Yuanyuan Zhang, MD, PhD
Yuanyuan Zhang, M.D., Ph.D., Assistant Professor
Dr. Zhang received his M.S. and M.D. at Jiangxi Medical College in China. He completed his residency in urology and renal transplantation at the same medical institution, and then acted as a certified urologist in China. Following this, he completed a two-year research fellowship awarded by the international society of nephrology and trained in the Department of Urology/Nephrology at Christchurch Hospital in New Zealand. He earned the Doctorat EN Medecine (Ph.D. equivalent in the US) at the University of Lausanne in Switzerland in 2001. He completed postdoctorial training and became an assistant professor at the University of Oklahoma. Dr. Zhang joined the Institute for Regenerative Medicine in January 2006.
SYNOPSIS OF AREA OF INTEREST: Dr. Zhang's research interests include mesenchymal stem cells, biological scaffolds, cell therapy and tissue engineering for urology and andrology applications, enhanced 3D cell culture for drug development.
DETAILED AREA OF INTEREST: The current approach to urological tissue engineering involves obtaining cells from a patient’s urinary tract, growing these cells on a biodegradable scaffold in a bioreactor, and then transplanting the cell-scaffold construct back into the patient in order to replace defective organs or tissue. However, in certain clinical situations such as neuropathic bladder or bladder cancer, normal tissue or cells are not available for use in tissue engineering applications. Bone marrow-derived mesenchymal stem and progenitor cells have the capacity to differentiate into various types of cells and might be an alternative cell source for urologic tissue engineering for these patients. We have demonstrated that bone marrow stromal cells can have similar cell proliferation rates, histological appearance and contractile phenotype as bladder smooth muscle cells in culture. In addition, bone marrow stromal cells seeded onto scaffolds made from small intestinal submucosa enhanced bladder regeneration in vivo. The goal of our current research is to induce bone marrow stem cells to differentiate into bladder smooth muscle cells in order to improve bladder function and regeneration. To promote growth and differentiation of bone marrow stromal cells, we use a co-culture technique and mechanical stress systems to induce the adult stem cells to differentiate into smooth muscle cells. Using an animal model of bladder reconstruction and gene transfection approaches (transfection of reporter genes such as Lac-Z or enhanced green fluorescent protein) to visualize the implanted cells, we are studying the in vivo survival of bone marrow stem and progenitor cells and their impact on the bladder function and regeneration. We are also exploring the roles of several growth factors in angiogenesis and differentiation of bone marrow stem cells into different types of cells needed for the bladder tissue regeneration process.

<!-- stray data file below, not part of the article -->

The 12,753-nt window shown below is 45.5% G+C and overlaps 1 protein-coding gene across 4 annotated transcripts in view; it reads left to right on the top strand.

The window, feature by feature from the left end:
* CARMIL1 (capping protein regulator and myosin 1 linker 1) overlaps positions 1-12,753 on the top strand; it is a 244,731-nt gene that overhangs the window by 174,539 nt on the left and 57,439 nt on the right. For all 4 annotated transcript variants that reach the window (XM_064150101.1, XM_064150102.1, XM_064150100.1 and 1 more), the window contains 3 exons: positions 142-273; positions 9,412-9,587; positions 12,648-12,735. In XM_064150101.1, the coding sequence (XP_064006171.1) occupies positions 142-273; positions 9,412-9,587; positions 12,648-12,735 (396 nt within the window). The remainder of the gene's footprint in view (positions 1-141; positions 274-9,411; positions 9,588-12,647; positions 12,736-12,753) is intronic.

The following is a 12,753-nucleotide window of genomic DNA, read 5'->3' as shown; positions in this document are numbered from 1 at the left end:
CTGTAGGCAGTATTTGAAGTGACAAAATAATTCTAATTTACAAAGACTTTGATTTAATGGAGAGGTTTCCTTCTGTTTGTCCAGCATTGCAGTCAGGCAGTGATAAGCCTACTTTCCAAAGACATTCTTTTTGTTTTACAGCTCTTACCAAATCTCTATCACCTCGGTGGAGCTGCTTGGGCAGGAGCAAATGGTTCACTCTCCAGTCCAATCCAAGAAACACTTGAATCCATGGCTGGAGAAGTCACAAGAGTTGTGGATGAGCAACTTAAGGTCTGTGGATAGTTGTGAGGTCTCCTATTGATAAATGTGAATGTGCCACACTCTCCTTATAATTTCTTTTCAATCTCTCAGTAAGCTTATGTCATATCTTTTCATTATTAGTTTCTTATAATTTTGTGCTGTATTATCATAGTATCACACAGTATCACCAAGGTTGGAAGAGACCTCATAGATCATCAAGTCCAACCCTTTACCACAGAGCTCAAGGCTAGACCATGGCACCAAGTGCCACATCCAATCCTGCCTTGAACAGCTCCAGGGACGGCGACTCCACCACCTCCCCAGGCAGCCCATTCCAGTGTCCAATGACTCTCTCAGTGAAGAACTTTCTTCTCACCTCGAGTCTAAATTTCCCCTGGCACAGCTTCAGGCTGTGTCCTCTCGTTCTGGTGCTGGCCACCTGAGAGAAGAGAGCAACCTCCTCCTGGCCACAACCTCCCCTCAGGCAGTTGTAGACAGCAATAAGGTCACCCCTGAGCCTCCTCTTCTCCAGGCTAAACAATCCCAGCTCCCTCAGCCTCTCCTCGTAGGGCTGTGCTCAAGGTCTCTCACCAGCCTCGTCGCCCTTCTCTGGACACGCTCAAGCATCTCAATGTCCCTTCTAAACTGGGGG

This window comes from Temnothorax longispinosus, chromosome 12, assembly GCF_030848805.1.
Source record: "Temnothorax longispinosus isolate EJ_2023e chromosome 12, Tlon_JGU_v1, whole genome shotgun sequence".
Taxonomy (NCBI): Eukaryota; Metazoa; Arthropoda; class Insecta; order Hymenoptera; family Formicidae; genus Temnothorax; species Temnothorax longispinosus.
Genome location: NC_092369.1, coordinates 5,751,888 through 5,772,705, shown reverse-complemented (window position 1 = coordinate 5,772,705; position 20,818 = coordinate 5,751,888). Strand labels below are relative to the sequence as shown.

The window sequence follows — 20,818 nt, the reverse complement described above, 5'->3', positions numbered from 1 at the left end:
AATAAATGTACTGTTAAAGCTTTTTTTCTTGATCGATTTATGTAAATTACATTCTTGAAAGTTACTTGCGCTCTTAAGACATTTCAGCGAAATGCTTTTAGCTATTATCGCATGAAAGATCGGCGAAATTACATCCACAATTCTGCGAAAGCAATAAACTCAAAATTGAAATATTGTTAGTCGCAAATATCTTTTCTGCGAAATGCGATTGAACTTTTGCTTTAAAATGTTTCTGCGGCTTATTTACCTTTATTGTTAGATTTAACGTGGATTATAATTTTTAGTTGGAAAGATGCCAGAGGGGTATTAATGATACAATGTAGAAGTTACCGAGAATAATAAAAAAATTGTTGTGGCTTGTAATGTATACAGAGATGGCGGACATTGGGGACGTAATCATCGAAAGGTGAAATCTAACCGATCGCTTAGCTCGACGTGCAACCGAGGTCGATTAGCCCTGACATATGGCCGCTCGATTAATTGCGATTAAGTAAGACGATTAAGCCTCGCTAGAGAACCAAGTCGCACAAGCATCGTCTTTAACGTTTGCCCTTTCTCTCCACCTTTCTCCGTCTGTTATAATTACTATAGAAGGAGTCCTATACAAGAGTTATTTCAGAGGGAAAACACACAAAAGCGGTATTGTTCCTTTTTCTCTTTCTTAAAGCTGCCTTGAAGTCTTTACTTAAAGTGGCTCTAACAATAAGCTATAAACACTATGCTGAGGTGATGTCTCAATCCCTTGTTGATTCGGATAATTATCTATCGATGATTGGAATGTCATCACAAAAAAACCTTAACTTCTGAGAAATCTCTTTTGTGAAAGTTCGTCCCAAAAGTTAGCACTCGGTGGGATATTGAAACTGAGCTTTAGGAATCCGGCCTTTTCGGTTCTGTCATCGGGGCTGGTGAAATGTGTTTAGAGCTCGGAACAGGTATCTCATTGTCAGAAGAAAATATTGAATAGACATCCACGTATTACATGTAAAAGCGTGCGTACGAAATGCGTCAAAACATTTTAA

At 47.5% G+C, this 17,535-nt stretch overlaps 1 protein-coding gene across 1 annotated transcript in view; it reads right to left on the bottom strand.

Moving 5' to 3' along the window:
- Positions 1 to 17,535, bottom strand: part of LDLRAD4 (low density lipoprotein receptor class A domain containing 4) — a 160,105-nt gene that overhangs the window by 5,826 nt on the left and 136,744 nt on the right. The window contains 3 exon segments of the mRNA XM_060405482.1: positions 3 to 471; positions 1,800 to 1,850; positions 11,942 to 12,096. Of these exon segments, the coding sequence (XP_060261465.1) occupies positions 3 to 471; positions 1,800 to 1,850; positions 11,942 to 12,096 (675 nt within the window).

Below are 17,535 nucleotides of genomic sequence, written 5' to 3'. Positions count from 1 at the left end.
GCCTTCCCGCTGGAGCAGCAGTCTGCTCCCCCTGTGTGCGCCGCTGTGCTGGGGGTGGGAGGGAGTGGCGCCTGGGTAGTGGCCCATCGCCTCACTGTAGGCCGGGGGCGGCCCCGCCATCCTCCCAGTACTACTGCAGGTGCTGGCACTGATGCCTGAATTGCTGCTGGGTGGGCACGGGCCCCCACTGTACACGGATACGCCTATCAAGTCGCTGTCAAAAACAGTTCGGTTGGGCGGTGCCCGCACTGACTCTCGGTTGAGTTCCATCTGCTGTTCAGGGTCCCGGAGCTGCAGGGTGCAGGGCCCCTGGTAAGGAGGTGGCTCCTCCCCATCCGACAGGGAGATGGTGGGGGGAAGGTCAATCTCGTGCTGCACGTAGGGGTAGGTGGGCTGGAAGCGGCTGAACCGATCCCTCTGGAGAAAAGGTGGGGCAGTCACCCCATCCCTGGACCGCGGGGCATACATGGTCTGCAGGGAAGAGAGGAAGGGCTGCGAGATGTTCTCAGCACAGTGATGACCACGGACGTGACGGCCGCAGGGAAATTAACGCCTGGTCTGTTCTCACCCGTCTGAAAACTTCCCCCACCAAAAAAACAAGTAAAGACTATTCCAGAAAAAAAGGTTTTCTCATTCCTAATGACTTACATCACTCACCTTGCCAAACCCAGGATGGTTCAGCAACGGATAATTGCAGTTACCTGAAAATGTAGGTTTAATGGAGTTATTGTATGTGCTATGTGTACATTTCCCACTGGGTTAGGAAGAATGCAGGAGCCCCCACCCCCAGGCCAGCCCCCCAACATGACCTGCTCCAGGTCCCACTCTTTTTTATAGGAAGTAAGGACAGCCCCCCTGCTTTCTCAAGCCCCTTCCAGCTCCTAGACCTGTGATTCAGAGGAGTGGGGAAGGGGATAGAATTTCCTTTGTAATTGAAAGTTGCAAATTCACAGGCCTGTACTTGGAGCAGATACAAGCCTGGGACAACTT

Recently, we have determined that multipotent stem cells can be routinely isolated from normal human urine. These urine derived stem cells (USC) possess the biological properties characteristic of mesenchymal stem cells (MSC), including clonogenicity, the ability to expand into large populations, and the capacity to differentiate into a number of different cell types. Upon induction with appropriate media, these cells can differentiate into cells of the osteogenic, chondrogenic, adipogenic and myogenic lineages. Their differentiation into bladder cells, smooth muscle cells and urothelial cells is particularly efficient. Furthermore, USC can be obtained from both voided urine and urine obtained from the upper urinary tract. USC from both sources are similar in terms of the cellular characteristics noted above. USC provide a promising alternative cell source for various cell therapy and tissue engineering applications relevant to urology, such as reconstruction of the bladder and urethra and cell-based therapy for stress urinary incontinence, but one day they could also be used in other surgical fields to repair damaged or defective tissues outside the urinary tract.